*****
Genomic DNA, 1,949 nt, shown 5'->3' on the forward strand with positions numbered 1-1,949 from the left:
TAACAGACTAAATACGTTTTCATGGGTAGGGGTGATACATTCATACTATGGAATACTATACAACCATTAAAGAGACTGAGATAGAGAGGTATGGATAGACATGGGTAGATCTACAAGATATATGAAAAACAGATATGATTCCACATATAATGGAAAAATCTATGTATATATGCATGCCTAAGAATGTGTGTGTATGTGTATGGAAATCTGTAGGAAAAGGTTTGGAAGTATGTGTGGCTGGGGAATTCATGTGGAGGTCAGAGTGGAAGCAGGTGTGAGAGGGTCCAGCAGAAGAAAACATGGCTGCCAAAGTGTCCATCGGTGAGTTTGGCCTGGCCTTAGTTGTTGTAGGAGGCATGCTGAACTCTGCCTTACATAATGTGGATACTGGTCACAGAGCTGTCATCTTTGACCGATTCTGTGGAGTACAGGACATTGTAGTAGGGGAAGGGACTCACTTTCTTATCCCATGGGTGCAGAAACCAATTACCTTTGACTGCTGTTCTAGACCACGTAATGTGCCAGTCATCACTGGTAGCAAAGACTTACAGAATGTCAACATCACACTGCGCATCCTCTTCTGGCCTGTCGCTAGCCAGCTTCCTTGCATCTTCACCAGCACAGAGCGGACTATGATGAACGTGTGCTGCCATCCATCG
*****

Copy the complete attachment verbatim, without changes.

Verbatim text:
Genomic DNA, 1,949 nt, shown 5'->3' on the forward strand with positions numbered 1-1,949 from the left:
TAACAGACTAAATACGTTTTCATGGGTAGGGGTGATACATTCATACTATGGAATACTATACAACCATTAAAGAGACTGAGATAGAGAGGTATGGATAGACATGGGTAGATCTACAAGATATATGAAAAACAGATATGATTCCACATATAATGGAAAAATCTATGTATATATGCATGCCTAAGAATGTGTGTGTATGTGTATGGAAATCTGTAGGAAAAGGTTTGGAAGTATGTGTGGCTGGGGAATTCATGTGGAGGTCAGAGTGGAAGCAGGTGTGAGAGGGTCCAGCAGAAGAAAACATGGCTGCCAAAGTGTCCATCGGTGAGTTTGGCCTGGCCTTAGTTGTTGTAGGAGGCATGCTGAACTCTGCCTTACATAATGTGGATACTGGTCACAGAGCTGTCATCTTTGACCGATTCTGTGGAGTACAGGACATTGTAGTAGGGGAAGGGACTCACTTTCTTATCCCATGGGTGCAGAAACCAATTACCTTTGACTGCTGTTCTAGACCACGTAATGTGCCAGTCATCACTGGTAGCAAAGACTTACAGAATGTCAACATCACACTGCGCATCCTCTTCTGGCCTGTCGCTAGCCAGCTTCCTTGCATCTTCACCAGCACAGAGCGGACTATGATGAACGTGTGCTGCCATCCATCG